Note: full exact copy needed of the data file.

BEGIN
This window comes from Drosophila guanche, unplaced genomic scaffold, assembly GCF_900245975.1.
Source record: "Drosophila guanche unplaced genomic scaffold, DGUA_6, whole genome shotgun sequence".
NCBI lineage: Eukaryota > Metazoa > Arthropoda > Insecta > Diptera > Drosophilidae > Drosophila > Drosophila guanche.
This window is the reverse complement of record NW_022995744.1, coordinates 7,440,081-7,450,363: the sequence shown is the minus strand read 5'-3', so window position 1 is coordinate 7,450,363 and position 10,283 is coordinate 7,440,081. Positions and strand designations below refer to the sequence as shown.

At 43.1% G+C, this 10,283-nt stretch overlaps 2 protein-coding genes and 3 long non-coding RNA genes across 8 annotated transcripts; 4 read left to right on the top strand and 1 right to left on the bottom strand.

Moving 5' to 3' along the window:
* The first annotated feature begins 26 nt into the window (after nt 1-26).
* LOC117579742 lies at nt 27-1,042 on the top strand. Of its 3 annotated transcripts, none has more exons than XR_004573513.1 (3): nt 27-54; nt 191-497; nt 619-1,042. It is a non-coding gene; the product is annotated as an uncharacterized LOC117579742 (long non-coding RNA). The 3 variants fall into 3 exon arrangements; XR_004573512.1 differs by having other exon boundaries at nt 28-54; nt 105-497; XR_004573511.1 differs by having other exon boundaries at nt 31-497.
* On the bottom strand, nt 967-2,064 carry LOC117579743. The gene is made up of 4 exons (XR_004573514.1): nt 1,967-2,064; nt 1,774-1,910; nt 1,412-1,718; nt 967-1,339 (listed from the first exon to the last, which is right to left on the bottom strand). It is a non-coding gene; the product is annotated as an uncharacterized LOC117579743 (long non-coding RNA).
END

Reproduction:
This window comes from Drosophila guanche, unplaced genomic scaffold, assembly GCF_900245975.1.
Source record: "Drosophila guanche unplaced genomic scaffold, DGUA_6, whole genome shotgun sequence".
NCBI lineage: Eukaryota > Metazoa > Arthropoda > Insecta > Diptera > Drosophilidae > Drosophila > Drosophila guanche.
This window is the reverse complement of record NW_022995744.1, coordinates 7,440,081-7,450,363: the sequence shown is the minus strand read 5'-3', so window position 1 is coordinate 7,450,363 and position 10,283 is coordinate 7,440,081. Positions and strand designations below refer to the sequence as shown.

At 43.1% G+C, this 10,283-nt stretch overlaps 2 protein-coding genes and 3 long non-coding RNA genes across 8 annotated transcripts; 4 read left to right on the top strand and 1 right to left on the bottom strand.

Moving 5' to 3' along the window:
* The first annotated feature begins 26 nt into the window (after nt 1-26).
* LOC117579742 lies at nt 27-1,042 on the top strand. Of its 3 annotated transcripts, none has more exons than XR_004573513.1 (3): nt 27-54; nt 191-497; nt 619-1,042. It is a non-coding gene; the product is annotated as an uncharacterized LOC117579742 (long non-coding RNA). The 3 variants fall into 3 exon arrangements; XR_004573512.1 differs by having other exon boundaries at nt 28-54; nt 105-497; XR_004573511.1 differs by having other exon boundaries at nt 31-497.
* On the bottom strand, nt 967-2,064 carry LOC117579743. The gene is made up of 4 exons (XR_004573514.1): nt 1,967-2,064; nt 1,774-1,910; nt 1,412-1,718; nt 967-1,339 (listed from the first exon to the last, which is right to left on the bottom strand). It is a non-coding gene; the product is annotated as an uncharacterized LOC117579743 (long non-coding RNA).